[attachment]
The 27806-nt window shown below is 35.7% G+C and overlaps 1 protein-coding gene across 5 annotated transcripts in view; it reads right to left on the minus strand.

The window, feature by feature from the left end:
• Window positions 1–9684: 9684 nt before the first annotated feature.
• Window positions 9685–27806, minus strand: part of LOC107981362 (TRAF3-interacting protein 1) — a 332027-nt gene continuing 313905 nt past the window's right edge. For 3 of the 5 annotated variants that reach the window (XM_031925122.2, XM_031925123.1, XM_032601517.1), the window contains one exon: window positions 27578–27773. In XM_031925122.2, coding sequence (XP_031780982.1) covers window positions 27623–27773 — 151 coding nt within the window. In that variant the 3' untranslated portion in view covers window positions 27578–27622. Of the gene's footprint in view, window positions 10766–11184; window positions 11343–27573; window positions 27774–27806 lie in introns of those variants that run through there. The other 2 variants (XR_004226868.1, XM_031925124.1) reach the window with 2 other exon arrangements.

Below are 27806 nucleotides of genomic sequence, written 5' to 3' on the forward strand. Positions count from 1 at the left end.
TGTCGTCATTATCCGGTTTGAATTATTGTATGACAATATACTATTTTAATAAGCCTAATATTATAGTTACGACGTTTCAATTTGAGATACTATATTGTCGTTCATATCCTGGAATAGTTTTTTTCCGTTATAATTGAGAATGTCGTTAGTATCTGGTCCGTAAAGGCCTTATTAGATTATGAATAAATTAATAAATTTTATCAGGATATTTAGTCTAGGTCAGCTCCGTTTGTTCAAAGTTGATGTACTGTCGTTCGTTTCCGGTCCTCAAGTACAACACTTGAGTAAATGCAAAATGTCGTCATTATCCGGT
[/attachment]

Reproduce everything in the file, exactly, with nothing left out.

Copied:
The 27806-nt window shown below is 35.7% G+C and overlaps 1 protein-coding gene across 5 annotated transcripts in view; it reads right to left on the minus strand.

The window, feature by feature from the left end:
• Window positions 1–9684: 9684 nt before the first annotated feature.
• Window positions 9685–27806, minus strand: part of LOC107981362 (TRAF3-interacting protein 1) — a 332027-nt gene continuing 313905 nt past the window's right edge. For 3 of the 5 annotated variants that reach the window (XM_031925122.2, XM_031925123.1, XM_032601517.1), the window contains one exon: window positions 27578–27773. In XM_031925122.2, coding sequence (XP_031780982.1) covers window positions 27623–27773 — 151 coding nt within the window. In that variant the 3' untranslated portion in view covers window positions 27578–27622. Of the gene's footprint in view, window positions 10766–11184; window positions 11343–27573; window positions 27774–27806 lie in introns of those variants that run through there. The other 2 variants (XR_004226868.1, XM_031925124.1) reach the window with 2 other exon arrangements.

Below are 27806 nucleotides of genomic sequence, written 5' to 3' on the forward strand. Positions count from 1 at the left end.
TGTCGTCATTATCCGGTTTGAATTATTGTATGACAATATACTATTTTAATAAGCCTAATATTATAGTTACGACGTTTCAATTTGAGATACTATATTGTCGTTCATATCCTGGAATAGTTTTTTTCCGTTATAATTGAGAATGTCGTTAGTATCTGGTCCGTAAAGGCCTTATTAGATTATGAATAAATTAATAAATTTTATCAGGATATTTAGTCTAGGTCAGCTCCGTTTGTTCAAAGTTGATGTACTGTCGTTCGTTTCCGGTCCTCAAGTACAACACTTGAGTAAATGCAAAATGTCGTCATTATCCGGT